The crime remains the same, only the suspects change.
—John Mills (Samuel L. Jackson), Twisted
The title alone excites me.
—Philip Kaufman, “Creating a Web of Twisted Intrigue”
The camera passes over fog, the San Francisco Bridge, seagulls and ships. “I’d been wanting to make a film noir in San Francisco for many years,” says director Philip Kaufman on the commentary track for the DVD of Twisted. “And the closest I’d come was Invasion of the Body Snatchers.” Ah, now that’s a pity. The man who made The Right Stuff (1983), The Unbearable Lightness of Being (1988), Henry and June (1990), and that most excellent remake of Don Siegel’s classic has selected this meager script for its admittedly terrific setting
While it’s true, as Kaufman says, that the film is about a woman in a situation that typically, in movies, is assigned to men—she’s a homicide detective who catches a serial case where the dead men are all former lovers, and starts to wonder whether she’s implicated, as she drinks herself into oblivion nightly. “The very theme that attracted me to the film,” says Kaufman, “is that she comes to believe that she could have committed the murders.” But it’s also a film propped up by clichés, which are only vaguely obfuscated by the film’s terrific look (thanks to cinematographer Peter Deming) and that grand bayside urban setting.
Along with this commentary track, and some deleted scenes, the DVD includes several, somewhat repetitive making-of documentaries, “Creating a Web of Twisted Intrigue” (where cast and crew explain how much they wanted to make the film); “The Inspectors: Clues to the Crime,” where director Philip Kaufman says much the same, even as the documentary includes a female detective to testify to the difficulty of entering this masculine world; and “San Francisco: Scene of the Crime,” essentially a tour of locations, as Kaufman (and Jackson, among others) describe the city as “a character.”
Twisted begins with an assault. It’s not the one you expect, but the “twist” sets up the movie’s pattern of logical leaps. A series of evocative moments—the San Francisco Bay Bridge shrouded in mist, birds flying in formation, seals barking—give way to an extreme close-up of a woman’s eye, fearful but also strangely calm. Jessica Shepard (Ashley Judd) has a knife to her throat, and the villain (Leland Orser) takes predictably breathy delight in tormenting her: “I can hear your heart beating,” he hisses in her ear. “It sounds like a little animal in your chest trying to get out. It sounds like blood. It sounds like flesh.”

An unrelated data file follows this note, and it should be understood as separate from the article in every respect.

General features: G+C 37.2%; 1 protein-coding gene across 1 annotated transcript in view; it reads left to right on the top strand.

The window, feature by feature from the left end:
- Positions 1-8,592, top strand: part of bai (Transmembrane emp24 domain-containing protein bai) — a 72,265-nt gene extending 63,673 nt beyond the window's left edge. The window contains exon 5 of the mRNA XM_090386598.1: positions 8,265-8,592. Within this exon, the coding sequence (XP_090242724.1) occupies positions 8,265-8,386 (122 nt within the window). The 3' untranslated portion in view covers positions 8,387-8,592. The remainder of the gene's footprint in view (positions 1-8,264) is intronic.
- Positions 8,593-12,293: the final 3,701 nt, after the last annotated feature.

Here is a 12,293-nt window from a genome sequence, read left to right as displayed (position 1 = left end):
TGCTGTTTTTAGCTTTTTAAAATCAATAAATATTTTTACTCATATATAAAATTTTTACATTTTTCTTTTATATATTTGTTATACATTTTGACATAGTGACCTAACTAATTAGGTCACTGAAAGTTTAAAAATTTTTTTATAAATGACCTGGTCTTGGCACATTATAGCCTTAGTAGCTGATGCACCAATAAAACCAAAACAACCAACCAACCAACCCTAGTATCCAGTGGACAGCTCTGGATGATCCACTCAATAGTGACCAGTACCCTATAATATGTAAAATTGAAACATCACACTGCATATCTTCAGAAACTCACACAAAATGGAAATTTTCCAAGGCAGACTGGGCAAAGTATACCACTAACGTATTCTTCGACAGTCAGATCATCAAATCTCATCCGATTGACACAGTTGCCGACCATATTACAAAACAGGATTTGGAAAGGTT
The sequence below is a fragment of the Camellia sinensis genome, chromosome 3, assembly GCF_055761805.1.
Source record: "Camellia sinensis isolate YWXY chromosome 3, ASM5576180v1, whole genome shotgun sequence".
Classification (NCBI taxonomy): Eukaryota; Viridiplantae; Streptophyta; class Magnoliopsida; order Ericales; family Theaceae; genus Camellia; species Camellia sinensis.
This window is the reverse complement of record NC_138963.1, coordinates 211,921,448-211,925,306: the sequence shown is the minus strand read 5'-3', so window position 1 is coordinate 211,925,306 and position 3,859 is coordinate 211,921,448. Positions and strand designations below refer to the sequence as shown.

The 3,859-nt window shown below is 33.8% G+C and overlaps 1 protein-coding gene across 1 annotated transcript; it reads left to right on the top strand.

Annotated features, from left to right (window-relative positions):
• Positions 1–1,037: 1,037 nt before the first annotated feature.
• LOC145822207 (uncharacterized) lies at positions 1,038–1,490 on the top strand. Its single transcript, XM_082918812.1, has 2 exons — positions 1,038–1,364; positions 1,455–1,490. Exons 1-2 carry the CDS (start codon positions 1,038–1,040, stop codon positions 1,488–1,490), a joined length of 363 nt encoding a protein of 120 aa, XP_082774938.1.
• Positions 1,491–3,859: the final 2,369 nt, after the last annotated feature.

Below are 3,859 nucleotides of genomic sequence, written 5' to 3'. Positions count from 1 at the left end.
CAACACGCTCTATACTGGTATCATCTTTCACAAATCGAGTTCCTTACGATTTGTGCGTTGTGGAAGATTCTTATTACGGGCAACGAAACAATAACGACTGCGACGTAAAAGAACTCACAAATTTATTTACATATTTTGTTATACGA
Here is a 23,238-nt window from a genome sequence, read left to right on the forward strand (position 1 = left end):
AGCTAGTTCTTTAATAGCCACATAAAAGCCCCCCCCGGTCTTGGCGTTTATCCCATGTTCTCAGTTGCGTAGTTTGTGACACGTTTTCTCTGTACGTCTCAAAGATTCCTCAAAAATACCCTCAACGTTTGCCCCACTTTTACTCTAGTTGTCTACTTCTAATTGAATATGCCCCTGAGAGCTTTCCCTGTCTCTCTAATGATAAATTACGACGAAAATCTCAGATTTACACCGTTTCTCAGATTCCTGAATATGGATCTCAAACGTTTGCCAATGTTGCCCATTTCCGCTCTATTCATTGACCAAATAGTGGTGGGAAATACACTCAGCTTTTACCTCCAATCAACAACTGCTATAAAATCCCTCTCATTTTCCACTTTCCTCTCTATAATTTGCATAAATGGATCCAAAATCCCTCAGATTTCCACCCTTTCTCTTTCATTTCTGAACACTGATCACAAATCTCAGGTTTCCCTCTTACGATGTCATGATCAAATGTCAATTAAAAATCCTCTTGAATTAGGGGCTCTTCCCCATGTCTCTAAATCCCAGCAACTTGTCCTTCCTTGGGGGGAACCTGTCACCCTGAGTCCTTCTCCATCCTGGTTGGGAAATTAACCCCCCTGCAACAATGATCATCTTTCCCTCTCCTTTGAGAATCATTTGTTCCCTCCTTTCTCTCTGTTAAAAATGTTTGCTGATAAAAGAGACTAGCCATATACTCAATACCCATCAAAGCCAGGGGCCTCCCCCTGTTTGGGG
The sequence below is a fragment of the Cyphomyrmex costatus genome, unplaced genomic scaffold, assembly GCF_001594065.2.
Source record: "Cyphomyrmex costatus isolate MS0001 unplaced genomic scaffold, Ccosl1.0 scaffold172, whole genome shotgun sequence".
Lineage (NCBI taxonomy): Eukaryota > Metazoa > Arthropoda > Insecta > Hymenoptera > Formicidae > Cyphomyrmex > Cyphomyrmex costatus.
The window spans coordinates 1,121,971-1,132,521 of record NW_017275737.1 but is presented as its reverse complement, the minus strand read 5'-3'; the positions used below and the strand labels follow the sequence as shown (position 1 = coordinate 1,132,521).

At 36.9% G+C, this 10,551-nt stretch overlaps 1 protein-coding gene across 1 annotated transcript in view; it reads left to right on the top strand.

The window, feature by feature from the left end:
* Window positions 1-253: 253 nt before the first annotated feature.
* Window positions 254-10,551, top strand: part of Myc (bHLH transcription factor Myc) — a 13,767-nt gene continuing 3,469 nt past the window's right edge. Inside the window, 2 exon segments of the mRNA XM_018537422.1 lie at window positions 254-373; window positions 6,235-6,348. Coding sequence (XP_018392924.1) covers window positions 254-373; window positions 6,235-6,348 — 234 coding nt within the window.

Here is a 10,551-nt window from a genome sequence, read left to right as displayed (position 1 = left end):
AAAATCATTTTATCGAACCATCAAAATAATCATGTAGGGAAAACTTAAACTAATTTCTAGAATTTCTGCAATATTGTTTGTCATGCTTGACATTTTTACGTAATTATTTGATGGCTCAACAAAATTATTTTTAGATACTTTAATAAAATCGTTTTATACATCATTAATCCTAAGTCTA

Poor perp-boy is so intent on feeling at her crotch and conjuring unwieldy metaphors that he doesn’t notice his prey is armed. She’s a cop, and yes, she kicks his ass. The camera cuts from close-ups to overhead shots to underline her deft brutality, then cuts again, to perp-boy’s point of view, as she kicks his nose in: whomp. As Kaufman notes here, she is revealed here, to be a “powerful woman who’s been stalking the stalker.”
The following scene takes place in a dark, close bar—the cliché hangout from every cop movie—where Jess is dancing, downing shots, and showing off her new detective’s shield. Her promotion thrills her ever-loyal friend Wilson (Richard T. Jones), but her ex, perpetually wound-up Jimmy (Mark Pellegrino), resents that she’s been mentored by someone with unmatched clout. And here he comes, on cue: SFPD Commissioner John Mills (Samuel L. Jackson) arrives at the party with lackeys and attitude: “Back up boys,” he announces, “You’re breathing my air!” (Kaufman notes that Jackson pursued the part, though doesn’t tell why.)
John does fill up the room - as is Jackson’s tendency in any of his recent films—and he hauls the suddenly miserable Jess into the back room where he points out all the mistakes she made in the fabulous takedown that brought her acclaim. “You’re right,” she clenches her teeth. “I fucked up.” she doesn’t even know how badly. John is the daddy figure to beat all daddy figures: for one thing, he trained her to be a heck of a cop, able to read a room in seconds. For another, he raised her from age eight, when her father, a former cop and John’s partner, went on a killing spree that “began with [her] mother and ended with his suicide.”